The following subgroups were planned:

  1. Banked donor preterm milk with fortification versus any banked donor term milk with fortification where both were used as sole enteral diet;
  2. Any banked donor preterm milk without fortification versus any banked donor term milk without fortification where both were used as sole enteral diet.

Any banked donor preterm milk (with or without fortification) versus any banked donor term milk (with or without fortification) in the extremely low birth weightinfant

The following subgroups were planned:

  1. Any banked donor preterm milk with fortification versus any banked donor term milk with fortification in the extremely low birth weight infant;
  2. Any banked donor preterm milk without fortification versus any banked donor term milk without fortification in the extremely low birth weight infant.

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Methods

Criteria for considering studies for this review

Types of studies

Trials using randomisation or quasi-randomisation of patients were eligible for inclusion. Published or unpublished studies were eligible for inclusion. Unpublished studies or studies published only as abstracts would be included if assessment of study quality was possible and if other criteria for inclusion were fulfilled.

Types of participants

Very low birth weight infants (infants weighing less than 1500 g) fed donor banked human milk. Infants receiving partial enteral feeding (formula or mother's own milk) at study entry were eligible.

Types of interventions

Use of banked donor preterm milk versus banked donor term milk with or without fortification fed either as a sole enteral diet or as a supplement to mother's own milk.

Types of outcome measures

Primary outcomes
  1. Short-term growth parameters: time to regain birth weight (days of life), weight gain (grams/day), length gain (centimetres/week), head growth (centimetres/week) at discharge;
  2. Longer-term growth parameters (following discharge from hospital): weight gain (grams/week), length gain (centimetres/week), head growth (centimetres/week) at four month follow-up;
  3. Neurodevelopmental outcomes at term corrected and at 18 to 24 months using validated assessment tools.
Secondary outcomes
  1. Incidence of necrotising enterocolitis (defined as Bell's Stage 2 or greater);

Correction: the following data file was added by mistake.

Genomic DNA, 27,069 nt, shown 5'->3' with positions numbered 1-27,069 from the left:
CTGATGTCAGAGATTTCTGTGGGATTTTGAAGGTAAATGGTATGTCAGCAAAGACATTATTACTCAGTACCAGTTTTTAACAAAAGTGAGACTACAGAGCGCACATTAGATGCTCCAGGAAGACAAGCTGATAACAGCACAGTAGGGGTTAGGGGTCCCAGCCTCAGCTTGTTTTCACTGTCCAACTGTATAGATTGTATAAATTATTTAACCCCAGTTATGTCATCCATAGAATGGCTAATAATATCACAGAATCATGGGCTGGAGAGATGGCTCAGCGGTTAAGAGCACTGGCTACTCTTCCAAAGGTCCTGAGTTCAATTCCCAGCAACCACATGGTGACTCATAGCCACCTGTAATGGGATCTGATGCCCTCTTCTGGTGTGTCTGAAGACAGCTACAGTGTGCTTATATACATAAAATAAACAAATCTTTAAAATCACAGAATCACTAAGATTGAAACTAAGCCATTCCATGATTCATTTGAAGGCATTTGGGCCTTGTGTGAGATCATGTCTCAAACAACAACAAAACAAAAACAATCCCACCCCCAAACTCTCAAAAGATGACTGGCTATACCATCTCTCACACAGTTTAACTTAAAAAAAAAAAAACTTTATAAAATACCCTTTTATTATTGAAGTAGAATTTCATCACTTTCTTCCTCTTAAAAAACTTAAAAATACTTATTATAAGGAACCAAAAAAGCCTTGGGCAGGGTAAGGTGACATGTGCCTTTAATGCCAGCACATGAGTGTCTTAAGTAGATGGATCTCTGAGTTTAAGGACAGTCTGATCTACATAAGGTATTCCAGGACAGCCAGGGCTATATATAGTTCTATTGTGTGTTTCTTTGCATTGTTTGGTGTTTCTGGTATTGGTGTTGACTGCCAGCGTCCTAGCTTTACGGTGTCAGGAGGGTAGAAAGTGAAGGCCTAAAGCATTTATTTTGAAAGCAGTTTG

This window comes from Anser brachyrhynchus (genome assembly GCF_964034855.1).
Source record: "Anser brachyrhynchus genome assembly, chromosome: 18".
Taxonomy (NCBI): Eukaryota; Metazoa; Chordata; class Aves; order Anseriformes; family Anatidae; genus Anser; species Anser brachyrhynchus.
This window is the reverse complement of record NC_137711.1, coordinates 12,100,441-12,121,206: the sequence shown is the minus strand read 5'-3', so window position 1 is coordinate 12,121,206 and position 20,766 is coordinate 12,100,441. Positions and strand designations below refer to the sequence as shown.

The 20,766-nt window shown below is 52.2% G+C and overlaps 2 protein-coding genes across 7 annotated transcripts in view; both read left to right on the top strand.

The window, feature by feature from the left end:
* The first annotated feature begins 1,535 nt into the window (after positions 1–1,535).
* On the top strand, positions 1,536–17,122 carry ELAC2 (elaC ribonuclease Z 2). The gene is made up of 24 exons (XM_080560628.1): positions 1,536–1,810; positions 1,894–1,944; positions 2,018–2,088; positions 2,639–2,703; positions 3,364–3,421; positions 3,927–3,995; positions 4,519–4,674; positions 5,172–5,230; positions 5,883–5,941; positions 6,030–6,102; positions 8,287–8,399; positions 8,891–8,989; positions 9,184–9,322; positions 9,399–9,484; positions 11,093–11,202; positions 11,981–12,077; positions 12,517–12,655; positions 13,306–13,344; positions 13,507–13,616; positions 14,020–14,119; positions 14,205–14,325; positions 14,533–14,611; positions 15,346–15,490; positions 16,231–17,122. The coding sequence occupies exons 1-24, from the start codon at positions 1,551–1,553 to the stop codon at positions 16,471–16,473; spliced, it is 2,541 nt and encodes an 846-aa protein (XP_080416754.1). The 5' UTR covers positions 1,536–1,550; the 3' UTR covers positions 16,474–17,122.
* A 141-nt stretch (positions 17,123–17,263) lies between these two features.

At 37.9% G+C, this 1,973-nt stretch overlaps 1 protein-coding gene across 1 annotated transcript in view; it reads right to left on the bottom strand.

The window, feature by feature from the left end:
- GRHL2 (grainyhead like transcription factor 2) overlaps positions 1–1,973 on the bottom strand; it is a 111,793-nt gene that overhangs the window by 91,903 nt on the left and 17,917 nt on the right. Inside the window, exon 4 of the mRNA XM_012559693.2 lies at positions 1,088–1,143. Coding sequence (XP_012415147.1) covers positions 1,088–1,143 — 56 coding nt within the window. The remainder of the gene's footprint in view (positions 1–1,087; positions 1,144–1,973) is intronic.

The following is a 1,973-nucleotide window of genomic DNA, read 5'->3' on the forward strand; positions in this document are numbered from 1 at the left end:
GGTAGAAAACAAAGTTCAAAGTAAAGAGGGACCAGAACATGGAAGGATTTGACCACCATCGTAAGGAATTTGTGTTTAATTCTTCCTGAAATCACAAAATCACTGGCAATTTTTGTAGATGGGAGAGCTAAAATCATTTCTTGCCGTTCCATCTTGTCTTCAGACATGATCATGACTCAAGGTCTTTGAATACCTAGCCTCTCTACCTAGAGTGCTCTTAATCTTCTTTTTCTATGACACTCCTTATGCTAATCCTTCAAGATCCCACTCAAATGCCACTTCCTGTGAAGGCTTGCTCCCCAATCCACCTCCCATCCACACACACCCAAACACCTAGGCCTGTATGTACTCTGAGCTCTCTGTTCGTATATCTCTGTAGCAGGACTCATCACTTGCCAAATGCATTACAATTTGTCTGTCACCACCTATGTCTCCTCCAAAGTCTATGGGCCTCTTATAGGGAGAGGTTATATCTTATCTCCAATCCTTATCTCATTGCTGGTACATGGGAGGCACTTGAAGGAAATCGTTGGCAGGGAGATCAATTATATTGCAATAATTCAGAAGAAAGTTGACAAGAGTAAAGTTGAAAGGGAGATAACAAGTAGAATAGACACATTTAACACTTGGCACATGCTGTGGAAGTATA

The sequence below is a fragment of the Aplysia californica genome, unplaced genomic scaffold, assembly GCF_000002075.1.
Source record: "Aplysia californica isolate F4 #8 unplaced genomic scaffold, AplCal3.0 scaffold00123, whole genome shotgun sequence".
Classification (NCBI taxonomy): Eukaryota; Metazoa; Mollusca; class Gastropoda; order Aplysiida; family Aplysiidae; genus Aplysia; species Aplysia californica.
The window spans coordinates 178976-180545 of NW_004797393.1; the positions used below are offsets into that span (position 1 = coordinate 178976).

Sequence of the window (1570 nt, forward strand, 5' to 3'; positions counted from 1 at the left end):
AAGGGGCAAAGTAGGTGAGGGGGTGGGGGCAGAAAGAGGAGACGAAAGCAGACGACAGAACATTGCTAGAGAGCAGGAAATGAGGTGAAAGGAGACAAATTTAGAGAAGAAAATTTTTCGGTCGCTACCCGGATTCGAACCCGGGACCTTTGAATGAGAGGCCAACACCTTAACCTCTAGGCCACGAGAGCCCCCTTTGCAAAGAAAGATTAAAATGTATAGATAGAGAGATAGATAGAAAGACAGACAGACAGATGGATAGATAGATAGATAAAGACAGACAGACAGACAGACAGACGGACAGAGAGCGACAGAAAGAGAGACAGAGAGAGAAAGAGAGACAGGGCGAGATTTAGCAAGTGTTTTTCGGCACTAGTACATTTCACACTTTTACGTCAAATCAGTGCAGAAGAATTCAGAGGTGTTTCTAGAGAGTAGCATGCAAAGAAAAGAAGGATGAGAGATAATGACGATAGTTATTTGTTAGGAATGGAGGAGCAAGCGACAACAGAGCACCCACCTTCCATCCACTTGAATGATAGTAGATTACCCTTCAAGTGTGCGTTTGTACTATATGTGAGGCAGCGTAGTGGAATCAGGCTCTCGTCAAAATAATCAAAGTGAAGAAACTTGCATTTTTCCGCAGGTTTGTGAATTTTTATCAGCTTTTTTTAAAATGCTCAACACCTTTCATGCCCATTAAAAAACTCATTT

2. Incidence of late onset sepsis;
  3. Duration of total parenteral nutrition use (days);
  4. Time to full enteral feeds (days);
  5. Feeding intolerance defined as abdominal distension with large gastric residuals (> 50% of previous feed).

Search methods for identification of studies

We used the standard search strategy of the Cochrane Neonatal Review Group.

Electronic searches

Electronic searches included a search of the Cochrane Neonatal Group specialized register and the Cochrane Central Register of Controlled Trials (CENTRAL, The Cochrane Library, January 2010). We identified relevant studies by searching the following: (1) computerised bibliographic databases: MEDLINE (1966 to February 2010), EMBASE (1988 to February 2010) and Web of Science (1975 to February 2010); (2) the Oxford Database of Perinatal Trials. The electronic search included the following keywords "donor expressed milk", "banked expressed milk" and MeSH search terms "Infant, Newborn" AND "Milk, Human" AND "Milk Banks". We limited trials to clinical trials where 'limits' option was available. We applied no language restrictions.

Searching other resources

Other searches included reference lists of all selected articles as well as review articles. We also searched unpublished, in press and in progress trials and abstracts from neonatal and pediatric meetings (PAS electronic version from 2000 to 2009, ESPR hand search from 2000 to 2009).

Data collection and analysis

We used the standard methods of the Cochrane Neonatal Review Group.

Selection of studies

Each review author independently searched for trials and selected studies for inclusion with comparison and resolution of any differences.

Data extraction and management

If eligible trials were identified, each review author planned to independently extract the data and compare results. We planned to resolve any disagreements through discussion.

Assessment of risk of bias in included studies

Each review author planned to independently assess the methodology of included trials and resolve any differences through discussion. If trials were eligible, we planned to assess the studies with regard to blinding of randomisation, intervention and outcome measurements as well as completeness of follow-up. If available, we planned to add these data to the table 'Characteristics of Included Studies'.